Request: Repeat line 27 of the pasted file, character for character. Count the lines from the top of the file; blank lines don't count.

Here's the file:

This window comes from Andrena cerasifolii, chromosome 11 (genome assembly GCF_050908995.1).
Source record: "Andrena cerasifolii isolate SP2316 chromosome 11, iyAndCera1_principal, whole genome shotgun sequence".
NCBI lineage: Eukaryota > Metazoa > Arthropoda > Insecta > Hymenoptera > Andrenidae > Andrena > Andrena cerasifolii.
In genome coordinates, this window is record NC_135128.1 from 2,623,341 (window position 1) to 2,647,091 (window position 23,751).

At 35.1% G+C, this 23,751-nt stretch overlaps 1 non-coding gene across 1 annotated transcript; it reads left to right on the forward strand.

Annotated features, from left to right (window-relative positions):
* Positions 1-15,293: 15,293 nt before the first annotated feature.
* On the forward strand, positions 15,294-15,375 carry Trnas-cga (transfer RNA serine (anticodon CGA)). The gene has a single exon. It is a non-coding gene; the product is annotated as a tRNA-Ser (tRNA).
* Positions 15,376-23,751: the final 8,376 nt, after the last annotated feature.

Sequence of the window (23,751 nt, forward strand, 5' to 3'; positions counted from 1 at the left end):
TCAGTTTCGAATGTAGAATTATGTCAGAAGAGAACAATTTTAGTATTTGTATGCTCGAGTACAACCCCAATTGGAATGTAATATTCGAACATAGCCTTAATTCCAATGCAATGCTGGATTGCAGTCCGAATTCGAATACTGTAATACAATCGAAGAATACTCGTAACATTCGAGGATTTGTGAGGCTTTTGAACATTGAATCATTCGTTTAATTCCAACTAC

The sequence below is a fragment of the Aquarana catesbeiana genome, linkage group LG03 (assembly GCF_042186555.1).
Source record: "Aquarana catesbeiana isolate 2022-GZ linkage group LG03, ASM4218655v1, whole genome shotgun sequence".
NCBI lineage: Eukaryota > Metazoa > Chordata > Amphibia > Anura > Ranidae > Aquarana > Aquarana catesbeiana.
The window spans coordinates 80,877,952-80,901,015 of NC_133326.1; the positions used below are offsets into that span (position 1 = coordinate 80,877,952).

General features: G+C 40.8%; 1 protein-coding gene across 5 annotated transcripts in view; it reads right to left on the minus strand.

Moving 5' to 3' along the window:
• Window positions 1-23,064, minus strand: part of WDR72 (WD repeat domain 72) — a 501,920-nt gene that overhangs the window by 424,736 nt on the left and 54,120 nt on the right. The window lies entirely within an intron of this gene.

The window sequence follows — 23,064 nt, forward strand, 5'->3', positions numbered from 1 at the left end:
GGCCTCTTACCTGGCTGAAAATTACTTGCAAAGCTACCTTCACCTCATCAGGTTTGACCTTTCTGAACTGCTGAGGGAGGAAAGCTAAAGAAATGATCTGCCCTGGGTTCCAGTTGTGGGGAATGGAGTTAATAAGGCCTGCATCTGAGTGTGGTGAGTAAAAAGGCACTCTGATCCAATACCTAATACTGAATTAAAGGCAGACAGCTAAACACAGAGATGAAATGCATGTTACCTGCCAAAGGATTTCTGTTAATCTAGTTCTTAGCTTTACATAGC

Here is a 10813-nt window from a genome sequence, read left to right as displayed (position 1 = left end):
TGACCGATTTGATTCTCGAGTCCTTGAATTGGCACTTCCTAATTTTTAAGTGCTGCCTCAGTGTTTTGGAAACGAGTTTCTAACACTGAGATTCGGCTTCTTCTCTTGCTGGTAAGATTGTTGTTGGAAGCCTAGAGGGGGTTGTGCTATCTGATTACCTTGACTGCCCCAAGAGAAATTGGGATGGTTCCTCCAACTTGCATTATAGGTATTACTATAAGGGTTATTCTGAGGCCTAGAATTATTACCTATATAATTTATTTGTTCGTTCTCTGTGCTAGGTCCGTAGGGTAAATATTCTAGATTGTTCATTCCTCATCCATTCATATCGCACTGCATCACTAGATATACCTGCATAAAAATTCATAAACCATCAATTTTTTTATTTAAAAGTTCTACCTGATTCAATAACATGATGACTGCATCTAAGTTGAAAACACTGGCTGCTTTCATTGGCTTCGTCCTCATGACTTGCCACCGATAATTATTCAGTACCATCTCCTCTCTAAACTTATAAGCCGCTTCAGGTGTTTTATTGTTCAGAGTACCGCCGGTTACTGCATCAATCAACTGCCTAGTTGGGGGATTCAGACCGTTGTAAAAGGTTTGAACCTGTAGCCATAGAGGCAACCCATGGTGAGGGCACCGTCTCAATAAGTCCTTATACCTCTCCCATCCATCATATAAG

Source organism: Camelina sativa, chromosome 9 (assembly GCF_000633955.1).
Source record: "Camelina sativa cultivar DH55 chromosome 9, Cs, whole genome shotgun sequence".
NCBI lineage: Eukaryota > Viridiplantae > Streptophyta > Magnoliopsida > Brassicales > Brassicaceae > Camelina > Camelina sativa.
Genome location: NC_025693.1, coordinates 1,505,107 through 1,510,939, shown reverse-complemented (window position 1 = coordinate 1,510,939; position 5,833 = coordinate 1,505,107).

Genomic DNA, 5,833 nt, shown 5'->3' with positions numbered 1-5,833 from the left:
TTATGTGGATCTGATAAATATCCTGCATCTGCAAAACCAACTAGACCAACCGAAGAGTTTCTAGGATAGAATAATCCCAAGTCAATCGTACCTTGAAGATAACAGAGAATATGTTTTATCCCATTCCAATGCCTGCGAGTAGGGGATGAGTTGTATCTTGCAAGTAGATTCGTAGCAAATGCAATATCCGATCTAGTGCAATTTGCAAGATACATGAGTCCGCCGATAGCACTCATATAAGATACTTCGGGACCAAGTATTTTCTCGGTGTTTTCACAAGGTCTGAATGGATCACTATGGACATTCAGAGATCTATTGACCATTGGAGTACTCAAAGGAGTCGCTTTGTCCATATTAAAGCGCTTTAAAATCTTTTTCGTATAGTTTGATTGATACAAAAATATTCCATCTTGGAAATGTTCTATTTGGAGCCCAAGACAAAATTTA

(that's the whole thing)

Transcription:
Genomic DNA, 5,833 nt, shown 5'->3' with positions numbered 1-5,833 from the left: